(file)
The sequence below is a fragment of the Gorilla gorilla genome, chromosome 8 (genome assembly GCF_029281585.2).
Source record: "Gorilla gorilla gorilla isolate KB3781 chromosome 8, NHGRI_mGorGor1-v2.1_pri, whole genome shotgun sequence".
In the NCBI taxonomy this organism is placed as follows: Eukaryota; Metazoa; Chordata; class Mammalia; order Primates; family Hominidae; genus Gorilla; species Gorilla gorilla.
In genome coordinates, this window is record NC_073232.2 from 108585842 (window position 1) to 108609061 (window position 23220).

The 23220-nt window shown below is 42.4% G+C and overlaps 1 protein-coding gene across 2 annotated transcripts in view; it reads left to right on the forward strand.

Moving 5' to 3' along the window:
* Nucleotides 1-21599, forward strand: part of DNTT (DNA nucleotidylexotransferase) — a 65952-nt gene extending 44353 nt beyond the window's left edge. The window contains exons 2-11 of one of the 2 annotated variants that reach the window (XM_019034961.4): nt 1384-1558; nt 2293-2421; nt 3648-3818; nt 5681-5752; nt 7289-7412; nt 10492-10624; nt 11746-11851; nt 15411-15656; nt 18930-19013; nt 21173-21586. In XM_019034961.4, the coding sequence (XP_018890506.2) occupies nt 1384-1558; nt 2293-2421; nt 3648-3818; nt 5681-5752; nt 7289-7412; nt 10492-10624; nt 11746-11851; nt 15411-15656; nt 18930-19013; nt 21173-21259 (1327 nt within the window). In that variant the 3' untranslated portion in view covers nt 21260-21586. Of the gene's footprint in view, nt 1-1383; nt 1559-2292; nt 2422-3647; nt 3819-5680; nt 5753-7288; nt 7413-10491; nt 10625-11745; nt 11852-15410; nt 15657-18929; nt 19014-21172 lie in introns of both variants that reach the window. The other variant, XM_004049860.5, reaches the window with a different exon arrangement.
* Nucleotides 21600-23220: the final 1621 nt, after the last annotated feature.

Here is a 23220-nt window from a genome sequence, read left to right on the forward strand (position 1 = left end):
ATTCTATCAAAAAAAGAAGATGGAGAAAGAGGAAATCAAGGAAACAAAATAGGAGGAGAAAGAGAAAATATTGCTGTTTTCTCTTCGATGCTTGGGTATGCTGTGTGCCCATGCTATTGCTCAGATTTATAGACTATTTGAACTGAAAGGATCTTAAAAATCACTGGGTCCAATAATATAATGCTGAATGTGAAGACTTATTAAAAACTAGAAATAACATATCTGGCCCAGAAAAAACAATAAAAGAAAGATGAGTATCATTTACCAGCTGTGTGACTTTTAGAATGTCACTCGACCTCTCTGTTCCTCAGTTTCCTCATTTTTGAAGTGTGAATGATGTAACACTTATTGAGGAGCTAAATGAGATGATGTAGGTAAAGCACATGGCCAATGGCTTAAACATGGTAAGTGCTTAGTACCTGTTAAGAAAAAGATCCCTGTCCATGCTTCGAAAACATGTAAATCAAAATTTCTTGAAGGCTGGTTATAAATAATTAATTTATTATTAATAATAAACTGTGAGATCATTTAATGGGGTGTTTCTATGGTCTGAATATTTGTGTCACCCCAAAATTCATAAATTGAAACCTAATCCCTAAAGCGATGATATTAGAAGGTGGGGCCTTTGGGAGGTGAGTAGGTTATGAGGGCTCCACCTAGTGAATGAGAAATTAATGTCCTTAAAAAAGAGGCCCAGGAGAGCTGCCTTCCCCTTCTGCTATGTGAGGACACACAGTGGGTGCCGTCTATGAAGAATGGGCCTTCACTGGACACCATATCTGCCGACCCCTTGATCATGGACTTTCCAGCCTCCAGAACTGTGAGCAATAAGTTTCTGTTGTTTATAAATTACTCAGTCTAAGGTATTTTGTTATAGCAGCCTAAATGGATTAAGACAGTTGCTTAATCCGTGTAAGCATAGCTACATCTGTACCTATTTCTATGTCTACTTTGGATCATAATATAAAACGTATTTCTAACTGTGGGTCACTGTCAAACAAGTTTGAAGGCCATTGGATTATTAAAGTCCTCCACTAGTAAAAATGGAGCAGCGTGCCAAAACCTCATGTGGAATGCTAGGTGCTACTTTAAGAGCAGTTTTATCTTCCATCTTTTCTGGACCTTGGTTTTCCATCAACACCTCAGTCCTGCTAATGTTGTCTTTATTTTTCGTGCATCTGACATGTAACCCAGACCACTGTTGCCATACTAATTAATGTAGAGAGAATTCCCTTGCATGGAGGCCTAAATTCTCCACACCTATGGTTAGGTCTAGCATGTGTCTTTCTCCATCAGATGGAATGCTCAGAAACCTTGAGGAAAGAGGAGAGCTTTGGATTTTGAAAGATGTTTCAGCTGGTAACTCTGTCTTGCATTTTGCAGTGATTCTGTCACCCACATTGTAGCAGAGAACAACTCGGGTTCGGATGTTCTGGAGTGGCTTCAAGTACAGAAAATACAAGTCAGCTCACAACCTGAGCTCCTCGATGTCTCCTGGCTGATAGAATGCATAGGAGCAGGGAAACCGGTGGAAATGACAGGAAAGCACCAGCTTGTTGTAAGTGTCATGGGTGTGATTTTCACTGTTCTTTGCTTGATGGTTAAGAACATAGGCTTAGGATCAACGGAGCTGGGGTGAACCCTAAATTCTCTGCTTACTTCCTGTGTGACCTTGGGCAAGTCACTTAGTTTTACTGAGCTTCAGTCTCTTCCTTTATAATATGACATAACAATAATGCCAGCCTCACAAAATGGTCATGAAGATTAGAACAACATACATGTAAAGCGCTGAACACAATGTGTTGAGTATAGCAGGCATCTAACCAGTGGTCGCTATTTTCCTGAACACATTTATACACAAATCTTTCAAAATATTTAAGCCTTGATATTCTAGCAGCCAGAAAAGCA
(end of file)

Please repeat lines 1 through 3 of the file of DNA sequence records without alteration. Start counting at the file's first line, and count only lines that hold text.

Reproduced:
The sequence below is a fragment of the Gorilla gorilla genome, chromosome 8 (genome assembly GCF_029281585.2).
Source record: "Gorilla gorilla gorilla isolate KB3781 chromosome 8, NHGRI_mGorGor1-v2.1_pri, whole genome shotgun sequence".
In the NCBI taxonomy this organism is placed as follows: Eukaryota; Metazoa; Chordata; class Mammalia; order Primates; family Hominidae; genus Gorilla; species Gorilla gorilla.